Cash from cyberspace

Banks may be rushing on to the net, but consumers value choice
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The Independent Online

Not so long ago, a bank's reputation was considered its main selling point. But with the launch of stand-alone internet operations, increasingly outlandish names and ridiculous adverts targeted at trendy young internet users are common. If it's not the Co-op's eclectic mix of people telling us to Smile, it's Egg's effort with its stereotypical portrayal of women, the elderly and ethnic minorities.

Not so long ago, a bank's reputation was considered its main selling point. But with the launch of stand-alone internet operations, increasingly outlandish names and ridiculous adverts targeted at trendy young internet users are common. If it's not the Co-op's eclectic mix of people telling us to Smile, it's Egg's effort with its stereotypical portrayal of women, the elderly and ethnic minorities.

The new launches are no different. Last week, Abbey National revealed that its internet venture, due to be launched in June, will be called cahoot. Halifax is launching IF (Intelligent Finance) the following month. They will join Prudential's Egg, the Co-op's Smile, HFC's Marbles and Banque d'Escompte's First-e.

But even though the banks are going to so much trouble, there are few special benefits from banking via the web. At the moment, e-banks do not give as wide a range of choice as high street banks. First-e only offers a savings account, for example, although an online current account will be available from April. A brokerage service and mortgages are also planned for the second quarter of the year.

"Internet-only banks are very narrow, very niche and very restrictive," says Anthony Frost at NatWest. "We want to offer a more holistic, comprehensive service where the customer can choose whether to bank online, over the phone, in a branch, or a mixture of all three."

Online banks do give you access to your account 24 hours a day, seven days a week. Customers can make instant balance transfers, set up direct debits and standing orders and apply for personal loans.

Security fears still hamper the expansion of the sector, but e-banks remain positive. "As the barriers erode and consumers get used to this type of banking, we will see very strong growth in the e-banking market," says Richard Thackray, manager of the UK division of First-e.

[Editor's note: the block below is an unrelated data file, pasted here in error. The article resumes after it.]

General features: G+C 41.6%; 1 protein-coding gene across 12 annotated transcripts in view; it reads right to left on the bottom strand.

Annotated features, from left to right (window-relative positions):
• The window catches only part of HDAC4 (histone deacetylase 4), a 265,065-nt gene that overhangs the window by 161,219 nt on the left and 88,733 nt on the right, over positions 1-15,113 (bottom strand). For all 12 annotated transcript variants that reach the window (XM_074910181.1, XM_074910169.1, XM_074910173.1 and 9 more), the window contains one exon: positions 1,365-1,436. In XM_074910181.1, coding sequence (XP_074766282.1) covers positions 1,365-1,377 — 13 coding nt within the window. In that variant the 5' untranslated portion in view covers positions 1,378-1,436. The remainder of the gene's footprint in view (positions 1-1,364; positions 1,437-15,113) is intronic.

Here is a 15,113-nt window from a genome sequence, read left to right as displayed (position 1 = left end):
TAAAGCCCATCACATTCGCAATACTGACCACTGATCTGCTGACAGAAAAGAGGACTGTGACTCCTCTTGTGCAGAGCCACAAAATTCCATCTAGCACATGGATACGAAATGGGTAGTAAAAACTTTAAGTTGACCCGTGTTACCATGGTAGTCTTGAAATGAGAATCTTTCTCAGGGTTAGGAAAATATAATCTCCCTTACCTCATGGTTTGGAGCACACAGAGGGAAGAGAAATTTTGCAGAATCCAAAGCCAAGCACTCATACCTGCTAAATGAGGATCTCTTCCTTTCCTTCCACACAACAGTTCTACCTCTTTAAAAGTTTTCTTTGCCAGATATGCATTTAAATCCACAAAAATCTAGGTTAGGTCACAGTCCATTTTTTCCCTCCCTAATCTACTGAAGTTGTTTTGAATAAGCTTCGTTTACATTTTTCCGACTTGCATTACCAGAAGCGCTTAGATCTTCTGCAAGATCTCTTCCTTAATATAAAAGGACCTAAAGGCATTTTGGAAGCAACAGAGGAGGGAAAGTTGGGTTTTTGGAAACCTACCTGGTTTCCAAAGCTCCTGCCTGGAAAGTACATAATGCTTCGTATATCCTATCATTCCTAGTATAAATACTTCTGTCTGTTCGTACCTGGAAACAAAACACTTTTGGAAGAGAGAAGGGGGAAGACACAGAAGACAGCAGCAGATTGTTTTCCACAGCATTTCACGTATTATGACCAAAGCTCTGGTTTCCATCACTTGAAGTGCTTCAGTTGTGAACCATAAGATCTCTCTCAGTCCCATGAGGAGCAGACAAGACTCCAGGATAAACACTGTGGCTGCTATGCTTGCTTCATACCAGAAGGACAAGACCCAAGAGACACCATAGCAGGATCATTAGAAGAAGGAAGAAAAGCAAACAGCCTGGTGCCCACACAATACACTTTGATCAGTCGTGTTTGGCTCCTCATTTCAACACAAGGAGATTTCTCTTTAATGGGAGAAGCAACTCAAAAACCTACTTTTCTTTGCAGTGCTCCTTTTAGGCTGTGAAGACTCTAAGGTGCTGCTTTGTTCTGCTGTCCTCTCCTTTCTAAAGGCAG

Internet and telephone banks are not attractive to everyone. There are many people who still prefer to visit their local branch and talk to someone face-to-face. A quarter of us still visit a branch to withdraw cash rather than use an ATM.

"Even our most prolific customers still like having the option of banking in branches rather than online," says Peter Duffy, head of online banking at Barclays. "A lot of consumers don't want to bank solely on the internet. Some would prefer to discuss certain matters face-to-face. With our model you can do both and I think that's why it's so successful. We are working with our customers to maximise their choice."

Plenty of people want the best of both worlds. James Gunn, a 26-year-old Londoner who works in public relations, has been banking with Barclays for 16 years. Over the past 18 months he has started using the net.

"I didn't want to move to a bank that was solely internet or telephone based because I like being able to visit a branch for certain things, such as when I was applying for a mortgage," he says. "But equally I do like the flexibility I have with the internet facility. I travel quite a lot and it's great having 24-hour access to my account wherever I am. I recently went on holiday to Thailand and was able to transfer money from my savings account to my current account while I was there, and then get it out using my cashcard. If I couldn't have done this via the internet it would have been much more complicated to get money sent to me."

Barclays recruited 100,000 new customers to its online service in January and aims to have a million internet customers by the end of the year. NatWest, which launched its online banking service at the end of November, already has 106,000 registered customers, with some 1,700 people signing up each day.

The only big high street bank yet to join the world of e-banking is HSBC. Instead it has concentrated on developing the TV-banking arm of its services, though it plans to launch internet banking later this year. HSBC is currently working on the development of what it believes will be the world's first global internet banking system. It also hopes to provide access via mobiles, not just personal computers - allowing its customers to take advantage of the latest technology.

"We were naturally cautious in the early days of the internet," says Adrian Russell, a spokesperson for HSBC. "We wanted to see how the market was developing rather than go for a quick fix. We are trying to build something that's durable, and we believe that through waiting and taking time to develop the plans, any problems will be minimised."

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